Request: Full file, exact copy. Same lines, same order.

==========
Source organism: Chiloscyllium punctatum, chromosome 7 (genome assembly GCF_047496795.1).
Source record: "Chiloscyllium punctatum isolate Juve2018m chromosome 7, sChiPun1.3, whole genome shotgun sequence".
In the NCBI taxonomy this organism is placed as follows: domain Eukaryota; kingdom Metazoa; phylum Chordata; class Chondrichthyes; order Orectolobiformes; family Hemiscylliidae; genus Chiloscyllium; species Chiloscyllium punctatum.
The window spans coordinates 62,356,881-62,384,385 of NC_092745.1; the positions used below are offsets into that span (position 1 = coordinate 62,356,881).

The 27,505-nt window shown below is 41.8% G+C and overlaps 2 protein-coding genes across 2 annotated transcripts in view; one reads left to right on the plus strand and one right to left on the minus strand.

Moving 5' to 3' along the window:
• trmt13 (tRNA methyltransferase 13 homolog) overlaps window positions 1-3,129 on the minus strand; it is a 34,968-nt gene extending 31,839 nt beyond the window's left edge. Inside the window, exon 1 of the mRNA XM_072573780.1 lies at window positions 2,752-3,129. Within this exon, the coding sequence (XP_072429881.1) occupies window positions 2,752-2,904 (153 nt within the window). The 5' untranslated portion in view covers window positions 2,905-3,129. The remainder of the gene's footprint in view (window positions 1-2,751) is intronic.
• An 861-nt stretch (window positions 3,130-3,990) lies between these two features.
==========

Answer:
Source organism: Chiloscyllium punctatum, chromosome 7 (genome assembly GCF_047496795.1).
Source record: "Chiloscyllium punctatum isolate Juve2018m chromosome 7, sChiPun1.3, whole genome shotgun sequence".
In the NCBI taxonomy this organism is placed as follows: domain Eukaryota; kingdom Metazoa; phylum Chordata; class Chondrichthyes; order Orectolobiformes; family Hemiscylliidae; genus Chiloscyllium; species Chiloscyllium punctatum.
The window spans coordinates 62,356,881-62,384,385 of NC_092745.1; the positions used below are offsets into that span (position 1 = coordinate 62,356,881).

The 27,505-nt window shown below is 41.8% G+C and overlaps 2 protein-coding genes across 2 annotated transcripts in view; one reads left to right on the plus strand and one right to left on the minus strand.

Moving 5' to 3' along the window:
• trmt13 (tRNA methyltransferase 13 homolog) overlaps window positions 1-3,129 on the minus strand; it is a 34,968-nt gene extending 31,839 nt beyond the window's left edge. Inside the window, exon 1 of the mRNA XM_072573780.1 lies at window positions 2,752-3,129. Within this exon, the coding sequence (XP_072429881.1) occupies window positions 2,752-2,904 (153 nt within the window). The 5' untranslated portion in view covers window positions 2,905-3,129. The remainder of the gene's footprint in view (window positions 1-2,751) is intronic.
• An 861-nt stretch (window positions 3,130-3,990) lies between these two features.